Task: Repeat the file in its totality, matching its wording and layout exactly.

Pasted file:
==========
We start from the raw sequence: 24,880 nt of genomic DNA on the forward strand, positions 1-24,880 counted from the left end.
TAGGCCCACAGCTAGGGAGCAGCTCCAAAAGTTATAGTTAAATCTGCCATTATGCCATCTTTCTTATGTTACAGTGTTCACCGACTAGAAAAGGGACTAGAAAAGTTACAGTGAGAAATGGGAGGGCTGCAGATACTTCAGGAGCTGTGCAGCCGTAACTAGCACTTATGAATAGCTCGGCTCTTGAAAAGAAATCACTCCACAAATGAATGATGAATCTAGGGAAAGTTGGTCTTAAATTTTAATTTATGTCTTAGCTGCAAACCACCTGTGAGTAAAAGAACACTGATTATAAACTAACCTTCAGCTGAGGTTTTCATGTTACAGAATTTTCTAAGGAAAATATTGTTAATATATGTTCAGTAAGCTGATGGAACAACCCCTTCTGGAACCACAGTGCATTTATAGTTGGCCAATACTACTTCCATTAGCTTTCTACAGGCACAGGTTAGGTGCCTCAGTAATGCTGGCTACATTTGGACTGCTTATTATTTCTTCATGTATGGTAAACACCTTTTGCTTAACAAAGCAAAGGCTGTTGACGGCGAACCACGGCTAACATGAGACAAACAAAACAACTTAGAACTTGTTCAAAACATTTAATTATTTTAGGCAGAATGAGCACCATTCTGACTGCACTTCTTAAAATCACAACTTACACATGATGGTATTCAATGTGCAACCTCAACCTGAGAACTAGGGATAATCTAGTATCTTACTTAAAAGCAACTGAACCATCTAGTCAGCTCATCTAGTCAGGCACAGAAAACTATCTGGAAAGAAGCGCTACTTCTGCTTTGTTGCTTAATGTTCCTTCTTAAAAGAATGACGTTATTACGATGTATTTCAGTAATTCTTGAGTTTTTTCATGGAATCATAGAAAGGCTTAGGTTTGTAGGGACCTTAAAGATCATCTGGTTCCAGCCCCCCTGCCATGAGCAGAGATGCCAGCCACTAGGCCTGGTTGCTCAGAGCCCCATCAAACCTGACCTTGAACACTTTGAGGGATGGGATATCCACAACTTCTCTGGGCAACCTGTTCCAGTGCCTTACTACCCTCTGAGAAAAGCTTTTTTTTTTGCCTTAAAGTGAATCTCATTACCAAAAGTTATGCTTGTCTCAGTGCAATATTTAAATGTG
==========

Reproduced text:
We start from the raw sequence: 24,880 nt of genomic DNA on the forward strand, positions 1-24,880 counted from the left end.
TAGGCCCACAGCTAGGGAGCAGCTCCAAAAGTTATAGTTAAATCTGCCATTATGCCATCTTTCTTATGTTACAGTGTTCACCGACTAGAAAAGGGACTAGAAAAGTTACAGTGAGAAATGGGAGGGCTGCAGATACTTCAGGAGCTGTGCAGCCGTAACTAGCACTTATGAATAGCTCGGCTCTTGAAAAGAAATCACTCCACAAATGAATGATGAATCTAGGGAAAGTTGGTCTTAAATTTTAATTTATGTCTTAGCTGCAAACCACCTGTGAGTAAAAGAACACTGATTATAAACTAACCTTCAGCTGAGGTTTTCATGTTACAGAATTTTCTAAGGAAAATATTGTTAATATATGTTCAGTAAGCTGATGGAACAACCCCTTCTGGAACCACAGTGCATTTATAGTTGGCCAATACTACTTCCATTAGCTTTCTACAGGCACAGGTTAGGTGCCTCAGTAATGCTGGCTACATTTGGACTGCTTATTATTTCTTCATGTATGGTAAACACCTTTTGCTTAACAAAGCAAAGGCTGTTGACGGCGAACCACGGCTAACATGAGACAAACAAAACAACTTAGAACTTGTTCAAAACATTTAATTATTTTAGGCAGAATGAGCACCATTCTGACTGCACTTCTTAAAATCACAACTTACACATGATGGTATTCAATGTGCAACCTCAACCTGAGAACTAGGGATAATCTAGTATCTTACTTAAAAGCAACTGAACCATCTAGTCAGCTCATCTAGTCAGGCACAGAAAACTATCTGGAAAGAAGCGCTACTTCTGCTTTGTTGCTTAATGTTCCTTCTTAAAAGAATGACGTTATTACGATGTATTTCAGTAATTCTTGAGTTTTTTCATGGAATCATAGAAAGGCTTAGGTTTGTAGGGACCTTAAAGATCATCTGGTTCCAGCCCCCCTGCCATGAGCAGAGATGCCAGCCACTAGGCCTGGTTGCTCAGAGCCCCATCAAACCTGACCTTGAACACTTTGAGGGATGGGATATCCACAACTTCTCTGGGCAACCTGTTCCAGTGCCTTACTACCCTCTGAGAAAAGCTTTTTTTTTTGCCTTAAAGTGAATCTCATTACCAAAAGTTATGCTTGTCTCAGTGCAATATTTAAATGTG